Since the cinematic year of 2014 is coming to a close, it’s about that time to highlight the best performances of the year - both lead and supporting. I have based these inclusions on any and all films released within the year whether it be theatrical or VOD. Some of these performances will be considered obvious, while the other less talked about roles I found to be quite profound and definitely worthy of any and all praise.
Zvyagintasev’s LEVIATHAN works on a number of levels due to the carefully-curated script (co-written with Oleg Negin), along with the universality of the film’s themes focusing on the helplessness of the less powerful in the face of corruption and abuses of power. A definite Russian film in the sense of its topics, yet approachable in its execution.
Every year Editor-in-Chief Adam Patterson says he'll watch my film recommendations and every year he continues not to strike these films from his list of shame. Given his recent movie challenge proposal, I've decided that my move would consist of some of Adam's favorite types of films - thoughtful ruminations of the slow-burn foreign type. Although, the unveiling of my list will be more subdued in nature, given the fact that I lack the skill and abilities needed to cut 25 films together to a thumping soundtrack.
Much of the occurrences in BUTTER ON THE LATCH, the debut feature from actress/performance artist Josephine Decker, are of the highly-ambiguous variety as the film refuses to follow any discernible path, narratively speaking. Think more along the lines of a free-form improvisation told in scattershot chronology, wafting between reality, daydreams and nightmares. As one can imagine, some of it works while some of it falls flat.
In the more-than-capable hands of Tommy Lee Jones, The Homesman elevates its straight-forward narrative on the hardships of pioneer life to become an expertly-executed Western. Thanks to a wide range of fantastic performances from the ensemble cast to the brilliant score of Beltrami to the beautiful visuals of Prieto.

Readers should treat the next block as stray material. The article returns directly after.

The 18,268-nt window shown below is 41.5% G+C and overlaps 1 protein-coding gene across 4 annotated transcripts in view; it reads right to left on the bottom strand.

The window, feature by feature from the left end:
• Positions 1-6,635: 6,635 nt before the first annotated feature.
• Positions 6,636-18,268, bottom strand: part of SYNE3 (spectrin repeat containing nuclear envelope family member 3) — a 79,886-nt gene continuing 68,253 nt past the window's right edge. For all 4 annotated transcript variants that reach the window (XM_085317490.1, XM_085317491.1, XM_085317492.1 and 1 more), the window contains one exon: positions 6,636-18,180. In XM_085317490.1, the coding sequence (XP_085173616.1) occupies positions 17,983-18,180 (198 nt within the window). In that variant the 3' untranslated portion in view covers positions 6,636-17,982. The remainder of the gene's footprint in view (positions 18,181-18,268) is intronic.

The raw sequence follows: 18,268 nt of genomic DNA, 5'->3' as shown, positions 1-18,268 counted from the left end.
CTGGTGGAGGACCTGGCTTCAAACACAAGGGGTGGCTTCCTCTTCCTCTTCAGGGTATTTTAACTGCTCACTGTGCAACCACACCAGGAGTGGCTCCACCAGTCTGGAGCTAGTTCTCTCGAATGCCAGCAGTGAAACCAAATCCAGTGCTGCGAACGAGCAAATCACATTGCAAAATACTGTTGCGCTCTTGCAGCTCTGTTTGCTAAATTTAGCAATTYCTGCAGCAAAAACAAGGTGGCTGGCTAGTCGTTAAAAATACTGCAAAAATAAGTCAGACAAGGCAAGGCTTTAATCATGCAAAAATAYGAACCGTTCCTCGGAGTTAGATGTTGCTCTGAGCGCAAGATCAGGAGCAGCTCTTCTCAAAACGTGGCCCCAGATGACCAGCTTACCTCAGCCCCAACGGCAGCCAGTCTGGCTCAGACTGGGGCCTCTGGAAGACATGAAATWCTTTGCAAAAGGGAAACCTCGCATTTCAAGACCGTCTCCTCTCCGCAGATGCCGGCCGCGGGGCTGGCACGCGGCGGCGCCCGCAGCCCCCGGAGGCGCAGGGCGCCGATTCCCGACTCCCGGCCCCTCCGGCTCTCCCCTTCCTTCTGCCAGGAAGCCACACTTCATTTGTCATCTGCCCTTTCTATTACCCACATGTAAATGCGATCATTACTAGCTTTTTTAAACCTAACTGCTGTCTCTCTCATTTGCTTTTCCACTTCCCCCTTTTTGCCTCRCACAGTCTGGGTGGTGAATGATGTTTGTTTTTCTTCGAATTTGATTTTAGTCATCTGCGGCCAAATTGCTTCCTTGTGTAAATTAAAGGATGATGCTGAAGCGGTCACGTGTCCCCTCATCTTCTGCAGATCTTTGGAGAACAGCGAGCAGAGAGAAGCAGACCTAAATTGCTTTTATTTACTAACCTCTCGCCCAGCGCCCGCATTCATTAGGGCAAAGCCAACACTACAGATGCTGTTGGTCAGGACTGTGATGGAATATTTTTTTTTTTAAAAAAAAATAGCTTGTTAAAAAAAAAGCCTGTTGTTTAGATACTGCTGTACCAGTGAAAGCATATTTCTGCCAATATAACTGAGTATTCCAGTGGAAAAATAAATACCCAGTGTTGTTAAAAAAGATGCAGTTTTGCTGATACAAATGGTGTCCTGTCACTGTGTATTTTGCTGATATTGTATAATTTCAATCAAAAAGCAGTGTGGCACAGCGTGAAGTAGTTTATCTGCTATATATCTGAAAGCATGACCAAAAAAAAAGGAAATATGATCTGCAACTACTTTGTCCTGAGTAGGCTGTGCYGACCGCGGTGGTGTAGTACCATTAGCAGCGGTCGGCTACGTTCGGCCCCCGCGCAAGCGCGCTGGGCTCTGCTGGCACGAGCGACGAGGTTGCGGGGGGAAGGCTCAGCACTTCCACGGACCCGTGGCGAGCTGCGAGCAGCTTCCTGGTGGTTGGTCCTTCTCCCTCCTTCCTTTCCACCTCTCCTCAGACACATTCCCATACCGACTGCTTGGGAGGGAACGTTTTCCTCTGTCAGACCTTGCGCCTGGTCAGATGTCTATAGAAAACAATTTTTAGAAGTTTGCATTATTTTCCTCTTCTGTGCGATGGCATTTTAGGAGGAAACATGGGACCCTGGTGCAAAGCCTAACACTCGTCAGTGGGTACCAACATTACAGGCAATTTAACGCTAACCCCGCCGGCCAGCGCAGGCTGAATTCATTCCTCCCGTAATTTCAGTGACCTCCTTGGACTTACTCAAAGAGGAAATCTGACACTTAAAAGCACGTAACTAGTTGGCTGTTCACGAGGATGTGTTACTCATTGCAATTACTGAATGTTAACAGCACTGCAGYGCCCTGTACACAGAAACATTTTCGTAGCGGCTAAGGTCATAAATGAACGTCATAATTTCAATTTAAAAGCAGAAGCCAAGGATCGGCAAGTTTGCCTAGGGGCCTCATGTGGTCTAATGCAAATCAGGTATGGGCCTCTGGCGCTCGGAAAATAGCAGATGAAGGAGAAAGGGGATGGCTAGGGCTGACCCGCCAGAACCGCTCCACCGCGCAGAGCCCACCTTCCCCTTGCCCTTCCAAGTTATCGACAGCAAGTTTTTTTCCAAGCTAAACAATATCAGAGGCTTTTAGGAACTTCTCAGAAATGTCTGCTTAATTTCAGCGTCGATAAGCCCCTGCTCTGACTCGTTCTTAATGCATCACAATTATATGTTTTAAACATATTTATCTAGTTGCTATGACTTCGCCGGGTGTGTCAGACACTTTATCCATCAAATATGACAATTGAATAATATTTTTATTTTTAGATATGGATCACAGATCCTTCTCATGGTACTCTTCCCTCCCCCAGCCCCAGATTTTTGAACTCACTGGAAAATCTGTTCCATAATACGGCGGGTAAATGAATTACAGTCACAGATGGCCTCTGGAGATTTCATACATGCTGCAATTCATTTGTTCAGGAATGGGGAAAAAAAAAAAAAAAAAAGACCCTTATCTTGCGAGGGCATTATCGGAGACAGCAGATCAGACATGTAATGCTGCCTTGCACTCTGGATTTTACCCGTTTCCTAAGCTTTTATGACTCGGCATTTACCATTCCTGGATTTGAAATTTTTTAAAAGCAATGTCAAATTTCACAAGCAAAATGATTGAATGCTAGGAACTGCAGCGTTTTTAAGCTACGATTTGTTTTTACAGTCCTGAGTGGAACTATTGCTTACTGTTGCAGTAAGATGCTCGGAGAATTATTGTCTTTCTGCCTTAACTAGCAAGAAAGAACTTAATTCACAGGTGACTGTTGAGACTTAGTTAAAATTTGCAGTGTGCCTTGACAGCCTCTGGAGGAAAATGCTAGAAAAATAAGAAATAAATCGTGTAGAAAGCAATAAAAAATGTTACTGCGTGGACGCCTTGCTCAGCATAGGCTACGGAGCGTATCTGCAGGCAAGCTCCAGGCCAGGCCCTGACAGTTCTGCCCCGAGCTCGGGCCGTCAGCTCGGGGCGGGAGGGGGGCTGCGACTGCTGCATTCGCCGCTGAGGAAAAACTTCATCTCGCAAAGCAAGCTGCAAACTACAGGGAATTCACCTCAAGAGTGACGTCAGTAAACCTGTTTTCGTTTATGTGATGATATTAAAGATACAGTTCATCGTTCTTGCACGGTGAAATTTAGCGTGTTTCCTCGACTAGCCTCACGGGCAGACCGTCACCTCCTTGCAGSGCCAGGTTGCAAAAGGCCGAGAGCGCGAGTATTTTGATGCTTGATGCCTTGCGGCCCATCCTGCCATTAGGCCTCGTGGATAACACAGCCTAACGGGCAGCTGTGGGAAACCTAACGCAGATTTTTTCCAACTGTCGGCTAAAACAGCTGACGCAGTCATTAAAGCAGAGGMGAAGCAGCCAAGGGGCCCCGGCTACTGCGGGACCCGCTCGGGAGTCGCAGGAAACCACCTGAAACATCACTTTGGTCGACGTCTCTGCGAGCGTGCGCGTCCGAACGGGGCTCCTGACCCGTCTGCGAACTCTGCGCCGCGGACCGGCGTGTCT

Expert documentarian Frederick Wiseman excellently conveys the power and importance of art in a seemingly effortless manner. Information is disseminated at every conceivable instance with Wiseman fixating his camera on any and all aspects and/or department within the National Gallery; be it through behind-the-scenes closed doors discussions or a multitude of craftsmen working on a variety of restorations, just about every possible viewpoint is represented in some context immersing the viewer in the various ins-and-outs of the legendary museum. This all-inclusive approach makes NATIONAL GALLERY one of the most comprehensive visual documents of any institution in cinema.
CORNER OF HEAVEN revolves around a young boy leaving behind his younger sister and their grandfather in search of their mother, who left days earlier. The camera follows the young boy along his seemingly destinationless journey, wandering through the broken villages along the Yellow River; a meditative excursion through a dreamlike ethereality of beauty and brutality, CORNER OF HEAVEN is a coming-of-age film like no other.
Once again we have ourselves a film tackling the subject matter of human connections and relationships along with technology's role - both beneficial and detrimental - in the matter. These films portray millennials reliant upon a smattering of websites and smartphone apps that give them the ability to instantly connect with one another physically and/or pseudo-socially, yet ultimately failing when connecting face-to-face emotionally. The difference with Zachary Wigon's debut, compared to the others, is that his film, The Heart Machine, is an intimate exploration bereft of judgement or ridicule.